Common questions about arbitraging cryptocurrencies –

Anyone involved in commercial trading understands arbitrage: for example, buying oranges in Limpopo and selling them in Johannesburg at a higher price.

The problem with this example is that you have to add the cost of shipping the oranges to Johannesburg.

Arbitrage is the exploitation of price differences in the same asset on different markets. Bitcoin typically trades on SA crypto exchanges at 3-5% higher (sometimes more, sometimes less) than overseas exchanges.

Sharp-eyed traders have exploited this price difference for years. Using their R1 million discretionary allowance, they would ship dollars or euros to an overseas crypto exchange like Kraken to purchase bitcoin and then sell the same bitcoin on a South African exchange for a higher price, netting a quick profit – which at times has been as high as 25%.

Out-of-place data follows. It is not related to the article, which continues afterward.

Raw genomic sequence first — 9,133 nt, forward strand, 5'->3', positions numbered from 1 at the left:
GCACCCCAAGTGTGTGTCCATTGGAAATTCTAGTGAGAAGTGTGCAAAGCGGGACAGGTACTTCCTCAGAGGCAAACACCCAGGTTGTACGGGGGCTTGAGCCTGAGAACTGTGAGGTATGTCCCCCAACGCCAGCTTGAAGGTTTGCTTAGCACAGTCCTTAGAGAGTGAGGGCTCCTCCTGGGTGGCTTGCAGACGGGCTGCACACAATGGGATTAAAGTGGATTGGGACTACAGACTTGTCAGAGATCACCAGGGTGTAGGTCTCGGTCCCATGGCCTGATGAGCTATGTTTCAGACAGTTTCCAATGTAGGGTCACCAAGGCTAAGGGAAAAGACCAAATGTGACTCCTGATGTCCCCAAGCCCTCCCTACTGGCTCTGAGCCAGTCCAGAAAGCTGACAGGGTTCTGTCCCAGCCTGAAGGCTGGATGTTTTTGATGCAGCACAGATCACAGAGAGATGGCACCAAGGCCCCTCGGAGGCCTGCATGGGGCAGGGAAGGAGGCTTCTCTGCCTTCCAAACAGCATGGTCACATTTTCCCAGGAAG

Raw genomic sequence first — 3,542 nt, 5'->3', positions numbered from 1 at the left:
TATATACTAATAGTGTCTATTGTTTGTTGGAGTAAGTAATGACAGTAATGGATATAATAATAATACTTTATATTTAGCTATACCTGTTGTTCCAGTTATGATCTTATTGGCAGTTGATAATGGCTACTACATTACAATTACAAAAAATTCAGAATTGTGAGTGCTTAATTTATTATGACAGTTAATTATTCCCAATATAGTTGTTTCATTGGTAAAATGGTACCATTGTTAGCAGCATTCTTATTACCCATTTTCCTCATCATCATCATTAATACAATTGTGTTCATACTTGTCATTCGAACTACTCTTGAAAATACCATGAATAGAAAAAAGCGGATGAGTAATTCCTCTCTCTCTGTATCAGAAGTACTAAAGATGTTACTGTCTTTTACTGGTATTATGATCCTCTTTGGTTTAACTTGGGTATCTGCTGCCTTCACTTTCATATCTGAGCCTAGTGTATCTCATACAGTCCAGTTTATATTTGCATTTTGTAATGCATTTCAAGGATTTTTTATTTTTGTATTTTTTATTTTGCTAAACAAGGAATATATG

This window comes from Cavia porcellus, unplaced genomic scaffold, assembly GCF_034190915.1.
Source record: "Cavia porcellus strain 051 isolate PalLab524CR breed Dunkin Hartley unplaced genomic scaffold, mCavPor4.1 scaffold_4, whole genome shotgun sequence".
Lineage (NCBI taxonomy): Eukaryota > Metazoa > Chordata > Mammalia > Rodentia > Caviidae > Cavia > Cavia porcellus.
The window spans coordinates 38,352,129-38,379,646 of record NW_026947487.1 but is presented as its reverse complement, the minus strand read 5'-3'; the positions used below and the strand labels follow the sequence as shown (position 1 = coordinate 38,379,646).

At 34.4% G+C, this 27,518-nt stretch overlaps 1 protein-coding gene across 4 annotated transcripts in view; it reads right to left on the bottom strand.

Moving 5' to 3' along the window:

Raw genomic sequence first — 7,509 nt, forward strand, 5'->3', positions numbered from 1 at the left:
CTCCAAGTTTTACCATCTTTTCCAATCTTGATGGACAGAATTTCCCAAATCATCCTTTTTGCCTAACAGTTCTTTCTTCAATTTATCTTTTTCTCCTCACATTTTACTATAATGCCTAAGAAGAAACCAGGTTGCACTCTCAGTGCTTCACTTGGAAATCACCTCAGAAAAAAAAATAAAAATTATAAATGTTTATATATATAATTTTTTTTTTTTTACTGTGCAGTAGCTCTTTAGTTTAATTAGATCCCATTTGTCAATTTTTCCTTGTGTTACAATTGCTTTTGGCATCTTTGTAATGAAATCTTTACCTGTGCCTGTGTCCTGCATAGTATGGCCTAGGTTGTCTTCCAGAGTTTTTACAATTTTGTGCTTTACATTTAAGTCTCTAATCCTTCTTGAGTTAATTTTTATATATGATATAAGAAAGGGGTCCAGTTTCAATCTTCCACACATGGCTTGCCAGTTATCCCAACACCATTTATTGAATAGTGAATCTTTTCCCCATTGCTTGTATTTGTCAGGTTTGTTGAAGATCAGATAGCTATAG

As more people have entered the crypto market, that arbitrage profit has narrowed to around 3-5%, though has been as high as 9% earlier this year. Sometimes the arbitrage gap disappears altogether.

Arbitraging cryptos requires jumping through a few hoops: such as purchasing foreign currency, safely shipping it abroad to purchase crypto assets and then safely shipping it back to SA.

Jon Ovadia, founder and CEO of Ovex, saw an opportunity to open this market to ordinary retail investors.

“People who are familiar with cryptos and financial markets understand arbitrage, but the concept is a bit foreign to most people, so we decided to launch a service where we would handle all the logistics to purchasing cryptos offshore and then